Arts and Entertainment

Playing his heart out

Local celebrity James Hunnicutt abandons convention, becoming full-time musician and finds the meaning of success.

Talk to just about anyone in Kitsap’s rock and roll scene, mention the name James Hunnicutt, and nine times out of 10 whomever it is will know of either the man, the myth or the legend.

At the very least, they’ll know the name.

Hunnicutt, 34, has been rocking in and out of this county, across the state, up and down the coast and all across musical genres for the better part of the past two decades — a number which is a bit surprising.

By the baby face, you’d think he wasn’t much more than two decades old.

Then you see his chops — at a solo show, or with his rock-a-billy quartet James Hunnicutt and the Revolvers, or with local punkers Neutralboy, a band he was called upon by earlier this summer — and it’s easy to appreciate his years and years of devotion.

Hunnicutt counted right around two dozen bands he’s been in (including the groups he’s sat in with here and there) since his first junior high school band in 1987. What’s more, is the diversity of those 20-plus bands, and the equally diverse roles which Hunnicutt has played in each.

He’s been everything from a crooning, six-string-slingin’ front man in JHATRS to a psychobilly zombie drummer with the Hatchetwounds to screaming loud punk rock lead guitar in the Swinos and Neutralboy. He’s even lead singer of a local Misfits tribute called Devilock — essentially “all the basic rock instruments,” Hunnicut said.

“I was a balanced kid until I started playing guitar,” he noted, recalling years of playing baseball and drawing and running around outdoors. “When I started playing guitar, it just took over.”



“I don’t drink anymore, I don’t do drugs,” Hunnicutt said, talking with What’s Up in the front parking lot of Winterland before a recent Neutralboy show. “This is how I get my fix anymore... music is 24/7 for me.”

An independent, fairly DIY local musician, Hunnicutt, 34, has yet to make it ‘big,’ or tour the world. But just this past year, after many years of working day jobs, making music on the side, he took a leap of faith, becoming a full-time musician by his own discretion.

He retired from his job at the Bremerton shipyard in 2007, and marking a full year as a full-time musician this month, he’s since been battling to stay financially afloat doing what he loves to do.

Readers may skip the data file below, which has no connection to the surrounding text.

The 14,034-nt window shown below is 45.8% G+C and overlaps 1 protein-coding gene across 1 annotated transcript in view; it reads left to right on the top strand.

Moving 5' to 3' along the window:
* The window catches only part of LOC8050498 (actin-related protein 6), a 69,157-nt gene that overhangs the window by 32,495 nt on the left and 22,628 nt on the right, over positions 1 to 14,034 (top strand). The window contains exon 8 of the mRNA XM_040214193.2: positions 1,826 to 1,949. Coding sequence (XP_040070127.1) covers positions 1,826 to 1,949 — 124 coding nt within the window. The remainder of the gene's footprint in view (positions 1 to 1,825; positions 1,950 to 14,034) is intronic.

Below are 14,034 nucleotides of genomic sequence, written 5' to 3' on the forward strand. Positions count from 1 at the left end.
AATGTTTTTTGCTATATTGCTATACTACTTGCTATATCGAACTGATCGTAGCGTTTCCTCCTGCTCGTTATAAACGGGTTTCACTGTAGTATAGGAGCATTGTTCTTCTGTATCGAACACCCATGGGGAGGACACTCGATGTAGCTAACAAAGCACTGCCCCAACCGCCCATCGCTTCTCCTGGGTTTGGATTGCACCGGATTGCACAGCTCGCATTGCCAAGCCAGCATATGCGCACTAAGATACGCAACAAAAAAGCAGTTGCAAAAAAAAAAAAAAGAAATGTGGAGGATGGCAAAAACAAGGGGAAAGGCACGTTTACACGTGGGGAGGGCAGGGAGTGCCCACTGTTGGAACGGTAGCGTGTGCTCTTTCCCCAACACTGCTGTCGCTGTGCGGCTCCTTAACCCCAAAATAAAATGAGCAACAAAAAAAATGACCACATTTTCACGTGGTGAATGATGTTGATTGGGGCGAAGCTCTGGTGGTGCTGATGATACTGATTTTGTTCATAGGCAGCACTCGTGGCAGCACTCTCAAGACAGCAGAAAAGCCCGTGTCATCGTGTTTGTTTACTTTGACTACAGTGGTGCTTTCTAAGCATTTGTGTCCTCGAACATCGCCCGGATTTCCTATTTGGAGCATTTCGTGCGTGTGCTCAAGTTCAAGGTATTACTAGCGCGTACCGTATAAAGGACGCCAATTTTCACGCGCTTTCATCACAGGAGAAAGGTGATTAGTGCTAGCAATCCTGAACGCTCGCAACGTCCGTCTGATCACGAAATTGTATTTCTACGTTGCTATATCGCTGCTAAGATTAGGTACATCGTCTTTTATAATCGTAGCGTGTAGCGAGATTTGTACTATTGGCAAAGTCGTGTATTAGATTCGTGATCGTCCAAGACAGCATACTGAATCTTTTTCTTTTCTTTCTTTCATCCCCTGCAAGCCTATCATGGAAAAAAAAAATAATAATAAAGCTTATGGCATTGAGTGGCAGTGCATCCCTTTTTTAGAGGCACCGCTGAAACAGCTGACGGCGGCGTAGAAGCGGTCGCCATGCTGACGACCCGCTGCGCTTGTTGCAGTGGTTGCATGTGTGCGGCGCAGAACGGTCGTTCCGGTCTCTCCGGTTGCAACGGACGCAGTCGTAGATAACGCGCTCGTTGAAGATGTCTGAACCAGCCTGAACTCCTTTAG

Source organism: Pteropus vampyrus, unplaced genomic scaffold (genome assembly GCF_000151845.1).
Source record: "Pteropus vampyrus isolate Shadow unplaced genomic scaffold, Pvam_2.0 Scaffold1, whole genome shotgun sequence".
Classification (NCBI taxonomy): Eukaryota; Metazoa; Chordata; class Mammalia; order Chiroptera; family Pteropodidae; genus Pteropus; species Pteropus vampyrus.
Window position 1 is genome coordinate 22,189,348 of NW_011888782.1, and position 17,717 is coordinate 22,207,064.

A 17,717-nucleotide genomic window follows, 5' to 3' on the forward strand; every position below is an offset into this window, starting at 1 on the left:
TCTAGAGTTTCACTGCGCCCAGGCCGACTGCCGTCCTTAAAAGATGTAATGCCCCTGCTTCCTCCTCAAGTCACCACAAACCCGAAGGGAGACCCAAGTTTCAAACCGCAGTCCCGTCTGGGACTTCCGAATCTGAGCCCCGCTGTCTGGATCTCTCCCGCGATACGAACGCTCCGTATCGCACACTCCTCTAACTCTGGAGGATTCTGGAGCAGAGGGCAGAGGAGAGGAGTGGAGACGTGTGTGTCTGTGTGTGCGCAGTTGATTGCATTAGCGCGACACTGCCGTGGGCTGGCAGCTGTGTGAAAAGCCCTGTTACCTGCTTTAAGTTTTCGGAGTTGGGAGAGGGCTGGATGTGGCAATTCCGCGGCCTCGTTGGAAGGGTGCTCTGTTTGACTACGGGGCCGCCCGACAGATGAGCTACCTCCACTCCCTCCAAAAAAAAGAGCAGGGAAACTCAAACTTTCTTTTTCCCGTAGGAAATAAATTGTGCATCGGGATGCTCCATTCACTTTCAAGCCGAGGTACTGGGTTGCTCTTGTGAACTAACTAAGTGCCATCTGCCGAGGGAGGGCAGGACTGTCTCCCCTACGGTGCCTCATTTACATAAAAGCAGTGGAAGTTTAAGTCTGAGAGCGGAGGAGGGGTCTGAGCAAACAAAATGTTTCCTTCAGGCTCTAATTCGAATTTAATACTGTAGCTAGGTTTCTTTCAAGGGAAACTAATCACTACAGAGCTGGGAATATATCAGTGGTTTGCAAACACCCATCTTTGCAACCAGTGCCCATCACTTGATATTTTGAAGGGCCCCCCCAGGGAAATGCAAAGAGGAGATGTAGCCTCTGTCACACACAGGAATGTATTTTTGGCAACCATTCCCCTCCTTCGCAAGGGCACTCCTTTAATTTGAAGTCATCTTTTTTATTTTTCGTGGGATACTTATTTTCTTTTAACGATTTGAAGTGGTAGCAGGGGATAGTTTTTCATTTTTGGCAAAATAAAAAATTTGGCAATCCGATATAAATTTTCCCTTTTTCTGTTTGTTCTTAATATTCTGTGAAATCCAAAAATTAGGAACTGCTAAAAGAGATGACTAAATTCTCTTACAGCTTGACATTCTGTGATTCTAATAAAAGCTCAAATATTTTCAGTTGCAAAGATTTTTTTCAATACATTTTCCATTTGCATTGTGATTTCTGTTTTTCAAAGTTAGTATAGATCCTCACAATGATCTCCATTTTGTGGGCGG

It’s been a rough go, he noted, but his friends’, family and fans’ support has helped him.

Independent musicians and bands playing the local bar and club circuit can only expect a couple hundred dollars tops, per show (if that), depending on the number of bands playing that night and the fickle number of folks who come out in support. Factor in the cost of getting the band and the gear to the venue, split the pay between a few members, and the income figures start to get a bit dicey.

As a working musician, Hunnicutt has augmented that revenue by teaching guitar lessons and playing more solo shows when the bands have off nights. But it’s still proving to be a difficult way to make a living.

“It’s been tough,” he said, noting that he’s had to move in with his folks temporarily, and he’s basically living broke.

But he’s got no regrets, after all, he’s happy.

What he might regret, he said, would be looking back after a life spent living safe and comfortable in a nine-to-five and wondering what if — what might’ve happened.

“To me, success is relative too, it’s not like there’s this certain place,” Hunnicutt said. “To me, just being happy is a big part of being successful.”

And there are few places, Hunnicutt added, where he is happier than on stage, playing his heart out, sharing music with people.



“Playing music for people is like the ultimate rush,” he noted. “I think Nancy Wilson said, it’s like having sex with everyone in the crowd — and I can understand that. Not in a physical sense, but you can feel that energy between you and the crowd.”

Nowhere is that theoretical orgy more intimate or intense than when playing solo, Hunnicutt said, which he has been known to do.

He picked up the guitar more than 20 years ago on the influence of bands like Metallica and Motorhead. He’s got a picture of himself, having a beer with the guitargod Lemmy in from his former drunken years. But over the years Hunnicutt noted he’s developed tastes for all kinds of music.

On nights when he’s not pumping out rockabilly with the Revolvers or high-powered punk with Neutralboy, Hunnicutt will play solo, just he, his guitar and his velvet voice, crooning old school cover songs — from cats like Elvis, Johnny Horton and Johnny Cash — that he remembers his dad playing during the time he was growing up.

“It’s kind of come full circle — the stuff that I’m into now is the stuff that I grew up on,” Hunnicutt said of the rockabilly, adding “I’m more obsessed now than when I first started, I think I’m more inspired too.”

On that note, earlier this month, the Revolvers returned from their first ever West Coast tour, which Hunnicutt noted as the best tour he’s ever been on given that the band made it back without having to sell any guitars on eBay for gas money.

He even had a little extra change in his pocket. And though he might be at the bottom of the food chain in a capitalist society as a self-made professional musician, he feels, both personally and musically, he’s at the top of his game.

And after all, the best songs are often born of heartache.


Catch James Hunnicutt solo at the Manette Saloon Aug. 27 and every fourth Wednesday of the month. Or see James with Neutralboy at record release shows in Seattle — Aug. 30 at the Jules Maes Saloon and Aug. 31 at the Funhouse.

Also check out two new records — “Bad Girl” the newest CD from James Hunnicutt and the Revolvers and “Your Friends Suck,” a new 7-inch vinyl from Neutralboy.

Info:, www.jameshunnicuttand



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